This term pops up from time to time and it often cited as a reason to go to all grain. But maybe its because I don't really know what it tastes like.

Do you believe in extract twang?
How do you get rid of it, aside from all-grain brewing? Can you get rid of it?

6 Answers 6


It's reasonable to assume that something happens in the process of evaporating down to syrup or DME, and that that something differs from a wort made fresh by mashing. From what I've read, it's a combination of sweetness from under-attenuation, and off flavors from the production/storage of syrup. I've not really identified a particular flavor that I associate with it. Perhaps when there were fewer and less fresh options on the market, it was a more common occurrence.

For a pretty scientific hobby, brewers tend to be rather superstitious. Superstitions arise whenever there's unpredictable results from a complicated process over which you cannot have full control (e.g., life). Unfortunately, for most defects and off-flavors, the only explanation or advice, even from experienced brewers, is "Do it again and be more rigorous in your sanitation and temperature control."

Extract twang would seem to be in a different class of defects. It's associated with the major ingredient in your beer, and apparently cannot be got rid of, but only masked. If it's a problem with all extracts, it should show up to some degree or another with every extract batch made from the same lot. If you're brewing with the level of consistency that allows you to taste a consistent off-flavor with every extract batch, you're doing pretty well. If you detect this consistent off-flavor across multiple styles, you might consider the extract as a culprit and include a partial-mash step in your brewing to mitigate it.


If you are stuck in the extract world, but you don't want your beer to taste like extract, there is one thing you can do: put your extract in later in the boil. This may or may not be the "twang" that you're talking about, but it can hide the fact that it's an extract beer from some discriminating folks.

There's no real reason to boil the heck out of your extract, since it's already had the heck boiled out of it to dry it up. So put maybe 1/3 or so in a full volume boil. Do your normal recipe, and throw your last 2/3 in 10 or 15 minutes from the end of the boil (I always go completely off-heat to add extract). Guys that usually can detect "that extract taste" have a harder time detecting that flavor with beer made this way.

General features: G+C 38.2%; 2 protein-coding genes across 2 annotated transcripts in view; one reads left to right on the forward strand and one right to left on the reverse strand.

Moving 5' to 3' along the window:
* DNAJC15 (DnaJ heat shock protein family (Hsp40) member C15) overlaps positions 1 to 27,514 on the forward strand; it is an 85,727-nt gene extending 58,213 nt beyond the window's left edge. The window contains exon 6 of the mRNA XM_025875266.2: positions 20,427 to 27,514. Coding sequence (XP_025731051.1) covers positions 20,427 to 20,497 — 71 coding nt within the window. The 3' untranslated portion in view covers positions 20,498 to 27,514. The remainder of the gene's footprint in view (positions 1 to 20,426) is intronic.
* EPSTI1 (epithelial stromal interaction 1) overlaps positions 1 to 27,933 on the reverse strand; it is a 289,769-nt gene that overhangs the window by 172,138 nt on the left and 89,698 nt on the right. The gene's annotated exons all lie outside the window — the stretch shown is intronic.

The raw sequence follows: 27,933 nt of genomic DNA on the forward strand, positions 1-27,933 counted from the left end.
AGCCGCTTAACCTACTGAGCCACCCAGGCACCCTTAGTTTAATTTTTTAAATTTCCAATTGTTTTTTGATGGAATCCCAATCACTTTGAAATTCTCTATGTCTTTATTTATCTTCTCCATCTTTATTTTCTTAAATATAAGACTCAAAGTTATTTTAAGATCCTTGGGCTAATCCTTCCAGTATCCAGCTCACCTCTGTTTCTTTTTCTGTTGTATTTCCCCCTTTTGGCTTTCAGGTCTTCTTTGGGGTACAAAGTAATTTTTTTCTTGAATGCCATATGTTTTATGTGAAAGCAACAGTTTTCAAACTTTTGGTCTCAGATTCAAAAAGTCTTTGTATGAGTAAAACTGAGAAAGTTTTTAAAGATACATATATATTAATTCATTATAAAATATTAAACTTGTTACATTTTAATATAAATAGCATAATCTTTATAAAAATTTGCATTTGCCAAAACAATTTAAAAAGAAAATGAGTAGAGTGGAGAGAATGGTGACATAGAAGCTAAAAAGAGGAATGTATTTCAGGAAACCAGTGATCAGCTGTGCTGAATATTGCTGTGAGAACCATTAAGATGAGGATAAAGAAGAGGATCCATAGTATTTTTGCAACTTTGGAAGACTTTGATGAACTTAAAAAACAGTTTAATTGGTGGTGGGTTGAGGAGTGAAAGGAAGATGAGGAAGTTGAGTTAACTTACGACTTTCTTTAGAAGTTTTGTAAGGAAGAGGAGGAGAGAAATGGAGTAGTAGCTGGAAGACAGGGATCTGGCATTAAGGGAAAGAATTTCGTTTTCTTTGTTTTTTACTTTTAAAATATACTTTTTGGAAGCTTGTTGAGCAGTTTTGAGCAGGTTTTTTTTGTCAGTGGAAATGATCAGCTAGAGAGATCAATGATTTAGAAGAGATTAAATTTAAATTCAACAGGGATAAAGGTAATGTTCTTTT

I saw a new answer on here- what the hell- I'll post.

In my experience- what you're describing is typically a byproduct of old (oxidized) liquid malt extract. It gets a really cloying flavor due to oxidation, and typically won't ferment out to 1.010 clean. It becomes sweet, cloying, and has that twang.

Since the posting of this question and now (what, 12 years!?) things have really changed. Better quality control in LME have made huge advances, but this is still a problem today.

I've worked in a homebrew shop long enough and can tell when brewers have brewed with old liquid malt extract- it's even very obvious based on color depending on what they steeped.

I still recommend extract brewers to folks use only DME as it's a bit more stable and ferments down to 1.010 more consistently.


I don't know what it tastes like, either, because I don't have a developed enough beer palate I think. I jump around from style to style too much and never really brew the same beer twice. I don't brew enough batches to want to spend time perfecting a single recipe. Anyways, I've read that you can avoid extract twang by using fresher extract and by using lighter extract. I think the color is more important. I've often heard to only use light DME and get all your color & flavor from steeping specialty grains. The reason to use DME as opposed to LME is that DME is going to taste fresher and the reason to use light is becuase the darker stuff provides more twang. I can't explain why, though. I'm just regurgitating what I've heard.


I probably should know better than to respond to an 12 year old thread, but here goes: it is my impression that the amount and type of organic acids produced in the fermentation of malt extract is different, and probably greater, than in the fermentation of an all-grain based wort.

I speculate that this might be related to malt minerals. Grains have a certain inherent buffering capacity which malt extract may lack.

It would be interesting to do a back-to-back comparison and test the wort pH during and after fermentation, but for that one would need both the malt exact and the malt it is made from, which requires the co-operation of the extract manufacturer.


My guess is that there is definitely an association with the type of extract used. I bought about 20kg of extra pale no brand spray malt for brewing with speciality grain. Every batch had a slight astringent note and more ester than I expected. I tried everything (better temp control, different yeast.....). The off taste only went away when I returned to reliable spray malt.

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